How about backcountry skiing news? I just got off the phone with Craig Dostie (former publisher of Couloir Mag). He’s working on an avy science article for Backcountry Magazine, and trying to get a sense of why this past season was our highest in avalanche deaths in a while, with a whopping 52 fatalities for North America. That’s our highest North American death count since winter of 2002-2003 (58 deaths), and one of our worst winters ever considering the numbers are significantly below that during many winters.

Craig asked me what I thought about this. Mostly, I noticed an obvious increase in the number of backcountry skiers last season. Our website traffic grew about 10%, and I saw quite a few more people out in the wild enjoying themselves. Thus, increased accidents could be a simple function of more people = more misfortune, with no net increase per capita.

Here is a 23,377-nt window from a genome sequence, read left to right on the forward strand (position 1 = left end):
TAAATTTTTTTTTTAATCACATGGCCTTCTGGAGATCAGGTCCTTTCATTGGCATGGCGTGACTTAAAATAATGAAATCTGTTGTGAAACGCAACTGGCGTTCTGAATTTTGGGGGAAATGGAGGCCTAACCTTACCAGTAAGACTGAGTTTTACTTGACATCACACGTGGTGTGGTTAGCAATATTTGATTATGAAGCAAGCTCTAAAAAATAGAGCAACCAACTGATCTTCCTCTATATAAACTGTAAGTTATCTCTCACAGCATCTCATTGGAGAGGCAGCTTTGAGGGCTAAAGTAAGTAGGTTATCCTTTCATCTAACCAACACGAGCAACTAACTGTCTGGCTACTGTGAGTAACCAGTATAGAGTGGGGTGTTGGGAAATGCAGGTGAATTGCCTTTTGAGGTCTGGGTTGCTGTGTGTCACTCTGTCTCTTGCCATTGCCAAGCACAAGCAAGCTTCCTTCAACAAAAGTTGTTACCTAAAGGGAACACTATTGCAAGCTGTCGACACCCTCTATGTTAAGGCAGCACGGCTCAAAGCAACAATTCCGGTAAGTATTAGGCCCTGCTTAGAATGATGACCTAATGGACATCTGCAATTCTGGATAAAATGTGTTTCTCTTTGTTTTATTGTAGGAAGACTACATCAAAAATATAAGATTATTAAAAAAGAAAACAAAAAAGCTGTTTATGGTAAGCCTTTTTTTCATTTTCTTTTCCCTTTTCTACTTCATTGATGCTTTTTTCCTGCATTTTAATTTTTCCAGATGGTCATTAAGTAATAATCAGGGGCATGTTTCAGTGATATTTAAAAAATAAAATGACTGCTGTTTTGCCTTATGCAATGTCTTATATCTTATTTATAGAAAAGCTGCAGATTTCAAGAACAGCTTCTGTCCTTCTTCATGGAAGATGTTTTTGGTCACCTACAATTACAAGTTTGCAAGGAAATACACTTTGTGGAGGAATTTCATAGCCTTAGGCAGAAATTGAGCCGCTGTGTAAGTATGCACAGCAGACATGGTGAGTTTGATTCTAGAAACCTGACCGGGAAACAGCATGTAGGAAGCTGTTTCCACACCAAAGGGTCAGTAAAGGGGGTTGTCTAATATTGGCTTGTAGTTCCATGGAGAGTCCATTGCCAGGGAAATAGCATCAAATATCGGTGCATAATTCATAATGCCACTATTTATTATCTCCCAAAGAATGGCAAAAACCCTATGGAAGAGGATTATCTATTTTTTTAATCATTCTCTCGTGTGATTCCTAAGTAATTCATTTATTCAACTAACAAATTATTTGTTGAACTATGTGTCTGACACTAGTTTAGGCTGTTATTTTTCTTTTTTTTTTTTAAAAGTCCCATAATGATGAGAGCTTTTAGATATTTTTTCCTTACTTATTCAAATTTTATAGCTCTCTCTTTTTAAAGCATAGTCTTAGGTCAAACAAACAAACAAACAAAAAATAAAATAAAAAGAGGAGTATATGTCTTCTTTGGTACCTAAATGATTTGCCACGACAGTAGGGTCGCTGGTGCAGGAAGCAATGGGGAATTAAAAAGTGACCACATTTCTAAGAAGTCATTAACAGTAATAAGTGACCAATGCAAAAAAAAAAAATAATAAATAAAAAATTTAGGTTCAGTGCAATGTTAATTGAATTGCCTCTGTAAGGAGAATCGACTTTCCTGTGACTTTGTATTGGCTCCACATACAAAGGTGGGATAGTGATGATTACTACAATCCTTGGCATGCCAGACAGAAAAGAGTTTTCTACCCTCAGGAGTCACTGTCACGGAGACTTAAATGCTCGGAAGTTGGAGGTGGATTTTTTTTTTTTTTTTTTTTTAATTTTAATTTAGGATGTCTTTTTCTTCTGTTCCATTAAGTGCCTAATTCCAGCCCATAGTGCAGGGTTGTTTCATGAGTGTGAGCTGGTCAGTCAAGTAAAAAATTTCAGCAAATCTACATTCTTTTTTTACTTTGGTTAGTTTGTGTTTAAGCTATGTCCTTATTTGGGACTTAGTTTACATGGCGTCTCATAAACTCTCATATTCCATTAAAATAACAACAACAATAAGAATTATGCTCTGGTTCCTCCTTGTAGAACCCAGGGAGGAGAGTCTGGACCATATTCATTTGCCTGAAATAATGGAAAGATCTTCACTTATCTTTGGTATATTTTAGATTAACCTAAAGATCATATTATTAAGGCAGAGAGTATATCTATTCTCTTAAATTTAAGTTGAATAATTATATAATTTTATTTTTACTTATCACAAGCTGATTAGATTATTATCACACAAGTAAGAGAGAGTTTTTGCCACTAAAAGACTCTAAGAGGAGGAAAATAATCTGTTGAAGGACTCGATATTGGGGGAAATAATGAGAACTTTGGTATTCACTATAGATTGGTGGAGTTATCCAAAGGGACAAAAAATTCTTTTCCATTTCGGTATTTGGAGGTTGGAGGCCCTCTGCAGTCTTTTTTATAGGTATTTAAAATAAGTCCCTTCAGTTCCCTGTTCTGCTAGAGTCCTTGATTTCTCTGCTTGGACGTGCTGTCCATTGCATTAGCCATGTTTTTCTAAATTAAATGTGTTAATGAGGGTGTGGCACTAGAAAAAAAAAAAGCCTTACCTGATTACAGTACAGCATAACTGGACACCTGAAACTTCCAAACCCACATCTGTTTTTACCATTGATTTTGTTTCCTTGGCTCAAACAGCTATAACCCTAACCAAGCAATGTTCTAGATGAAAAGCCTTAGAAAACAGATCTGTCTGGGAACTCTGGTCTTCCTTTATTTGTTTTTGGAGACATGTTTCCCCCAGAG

Nonetheless, I believe I’ve noticed a trend of people being slightly less cautious (perhaps because of the numbers, packed skintracks, etc.), and this could be a factor as well. A good example of this would be an accident near Vail that involved a group deciding to ski known avalanche chutes during an unstable period, and unfortunately reaping the consequences.

More, one has to wonder if with increased numbers some of the new people lack experience. I’ll take no wild guess about that being a factor, and hope Craig can get a sense of it after taking the time to really dig into the stats. So look for his article in Backcountry Mag this winter. Should be good.